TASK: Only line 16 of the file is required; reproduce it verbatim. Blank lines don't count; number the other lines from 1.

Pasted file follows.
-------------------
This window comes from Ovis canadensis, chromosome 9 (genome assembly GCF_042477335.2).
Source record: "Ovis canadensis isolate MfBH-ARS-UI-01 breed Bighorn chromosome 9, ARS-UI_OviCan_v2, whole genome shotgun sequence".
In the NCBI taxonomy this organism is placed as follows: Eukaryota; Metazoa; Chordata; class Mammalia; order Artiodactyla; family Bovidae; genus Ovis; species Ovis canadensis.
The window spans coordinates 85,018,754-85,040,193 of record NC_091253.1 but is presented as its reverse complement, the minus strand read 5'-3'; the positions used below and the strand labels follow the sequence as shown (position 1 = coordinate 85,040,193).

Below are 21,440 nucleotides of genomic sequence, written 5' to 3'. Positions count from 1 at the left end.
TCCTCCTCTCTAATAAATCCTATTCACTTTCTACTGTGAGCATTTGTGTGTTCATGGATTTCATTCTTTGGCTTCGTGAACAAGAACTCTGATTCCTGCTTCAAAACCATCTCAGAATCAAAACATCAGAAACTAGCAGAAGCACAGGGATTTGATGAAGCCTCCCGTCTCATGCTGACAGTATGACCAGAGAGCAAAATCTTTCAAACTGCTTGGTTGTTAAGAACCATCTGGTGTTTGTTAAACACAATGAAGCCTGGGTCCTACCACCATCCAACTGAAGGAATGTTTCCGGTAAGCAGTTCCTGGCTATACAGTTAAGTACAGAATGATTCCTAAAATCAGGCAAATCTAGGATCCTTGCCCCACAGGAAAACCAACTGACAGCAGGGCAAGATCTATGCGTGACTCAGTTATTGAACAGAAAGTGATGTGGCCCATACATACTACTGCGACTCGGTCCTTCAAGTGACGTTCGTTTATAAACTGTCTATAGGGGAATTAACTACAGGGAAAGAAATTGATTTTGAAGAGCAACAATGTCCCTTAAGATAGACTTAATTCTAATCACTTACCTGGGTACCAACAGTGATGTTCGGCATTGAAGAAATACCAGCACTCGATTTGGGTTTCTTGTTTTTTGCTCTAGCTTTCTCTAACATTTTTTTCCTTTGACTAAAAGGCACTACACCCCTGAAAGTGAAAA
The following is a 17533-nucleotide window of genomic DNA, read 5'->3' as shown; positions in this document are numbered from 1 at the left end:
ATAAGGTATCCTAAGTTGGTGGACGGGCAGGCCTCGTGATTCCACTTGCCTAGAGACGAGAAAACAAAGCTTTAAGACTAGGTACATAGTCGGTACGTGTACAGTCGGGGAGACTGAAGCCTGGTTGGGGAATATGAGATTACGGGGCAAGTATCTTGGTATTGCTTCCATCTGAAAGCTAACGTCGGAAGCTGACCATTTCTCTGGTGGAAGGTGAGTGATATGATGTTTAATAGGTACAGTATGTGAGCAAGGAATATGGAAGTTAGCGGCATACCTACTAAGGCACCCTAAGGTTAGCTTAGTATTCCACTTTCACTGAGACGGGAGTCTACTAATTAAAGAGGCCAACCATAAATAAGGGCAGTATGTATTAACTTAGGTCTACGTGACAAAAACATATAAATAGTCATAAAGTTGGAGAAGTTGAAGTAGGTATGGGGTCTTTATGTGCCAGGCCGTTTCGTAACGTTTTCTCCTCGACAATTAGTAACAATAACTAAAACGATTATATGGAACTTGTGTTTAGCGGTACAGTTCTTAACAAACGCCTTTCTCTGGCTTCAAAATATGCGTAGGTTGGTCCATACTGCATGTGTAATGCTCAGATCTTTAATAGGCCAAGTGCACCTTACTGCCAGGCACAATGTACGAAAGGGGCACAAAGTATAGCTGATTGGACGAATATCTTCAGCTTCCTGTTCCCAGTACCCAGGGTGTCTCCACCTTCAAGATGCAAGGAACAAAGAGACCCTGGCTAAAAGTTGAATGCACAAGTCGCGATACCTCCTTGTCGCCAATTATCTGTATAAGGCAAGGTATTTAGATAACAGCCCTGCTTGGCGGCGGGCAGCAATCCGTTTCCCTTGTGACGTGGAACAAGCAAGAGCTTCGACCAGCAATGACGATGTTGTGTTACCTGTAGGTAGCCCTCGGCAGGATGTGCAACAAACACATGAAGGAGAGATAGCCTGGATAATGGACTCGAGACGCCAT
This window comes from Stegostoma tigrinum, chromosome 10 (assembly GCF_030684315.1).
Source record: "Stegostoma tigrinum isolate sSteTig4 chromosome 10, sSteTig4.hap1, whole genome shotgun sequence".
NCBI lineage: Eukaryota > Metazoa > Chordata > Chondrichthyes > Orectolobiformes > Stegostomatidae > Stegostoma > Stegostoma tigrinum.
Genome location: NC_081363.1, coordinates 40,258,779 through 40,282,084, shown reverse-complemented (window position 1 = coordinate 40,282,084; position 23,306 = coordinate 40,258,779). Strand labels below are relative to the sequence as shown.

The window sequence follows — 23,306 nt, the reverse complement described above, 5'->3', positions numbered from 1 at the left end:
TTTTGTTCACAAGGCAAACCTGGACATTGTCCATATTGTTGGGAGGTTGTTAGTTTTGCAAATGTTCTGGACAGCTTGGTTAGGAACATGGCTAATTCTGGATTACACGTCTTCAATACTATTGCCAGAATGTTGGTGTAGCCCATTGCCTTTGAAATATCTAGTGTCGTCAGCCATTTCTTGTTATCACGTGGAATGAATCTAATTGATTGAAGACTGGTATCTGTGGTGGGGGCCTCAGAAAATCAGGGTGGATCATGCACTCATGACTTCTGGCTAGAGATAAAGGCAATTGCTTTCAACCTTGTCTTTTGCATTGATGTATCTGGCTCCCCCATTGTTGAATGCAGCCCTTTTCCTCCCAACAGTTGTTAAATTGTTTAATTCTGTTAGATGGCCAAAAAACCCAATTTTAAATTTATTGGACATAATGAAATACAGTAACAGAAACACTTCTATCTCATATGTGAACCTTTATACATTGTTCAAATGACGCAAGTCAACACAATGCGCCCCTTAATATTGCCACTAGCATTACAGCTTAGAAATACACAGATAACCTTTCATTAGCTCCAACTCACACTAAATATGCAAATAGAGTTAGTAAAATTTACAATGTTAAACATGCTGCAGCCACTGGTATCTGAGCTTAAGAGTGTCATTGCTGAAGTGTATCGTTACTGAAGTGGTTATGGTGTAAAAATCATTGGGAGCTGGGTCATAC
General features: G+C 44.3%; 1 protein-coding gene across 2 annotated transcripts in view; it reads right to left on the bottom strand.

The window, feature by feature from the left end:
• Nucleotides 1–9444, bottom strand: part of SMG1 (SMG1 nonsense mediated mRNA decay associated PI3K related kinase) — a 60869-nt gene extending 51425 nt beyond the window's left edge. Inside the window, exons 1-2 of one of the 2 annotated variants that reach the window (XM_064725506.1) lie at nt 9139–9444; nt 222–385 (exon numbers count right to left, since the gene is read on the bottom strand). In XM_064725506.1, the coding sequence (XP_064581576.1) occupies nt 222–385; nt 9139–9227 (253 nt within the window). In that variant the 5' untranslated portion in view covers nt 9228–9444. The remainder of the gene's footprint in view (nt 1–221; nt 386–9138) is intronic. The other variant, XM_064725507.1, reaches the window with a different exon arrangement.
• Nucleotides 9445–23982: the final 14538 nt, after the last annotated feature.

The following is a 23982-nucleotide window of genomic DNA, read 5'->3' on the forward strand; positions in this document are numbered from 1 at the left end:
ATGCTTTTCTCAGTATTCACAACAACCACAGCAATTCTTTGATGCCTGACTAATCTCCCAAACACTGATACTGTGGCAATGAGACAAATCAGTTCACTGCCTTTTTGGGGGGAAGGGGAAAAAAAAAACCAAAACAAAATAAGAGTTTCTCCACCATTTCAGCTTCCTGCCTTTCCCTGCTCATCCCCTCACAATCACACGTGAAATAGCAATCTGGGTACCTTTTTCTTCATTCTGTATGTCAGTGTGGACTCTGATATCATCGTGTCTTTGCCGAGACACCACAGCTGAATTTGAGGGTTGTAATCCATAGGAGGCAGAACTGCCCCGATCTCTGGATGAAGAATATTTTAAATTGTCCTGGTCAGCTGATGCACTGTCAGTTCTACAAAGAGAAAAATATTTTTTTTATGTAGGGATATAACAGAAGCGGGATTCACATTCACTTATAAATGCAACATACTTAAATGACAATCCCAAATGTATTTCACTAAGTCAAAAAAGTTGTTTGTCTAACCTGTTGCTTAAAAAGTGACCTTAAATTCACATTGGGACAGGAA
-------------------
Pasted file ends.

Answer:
The window, feature by feature from the left end: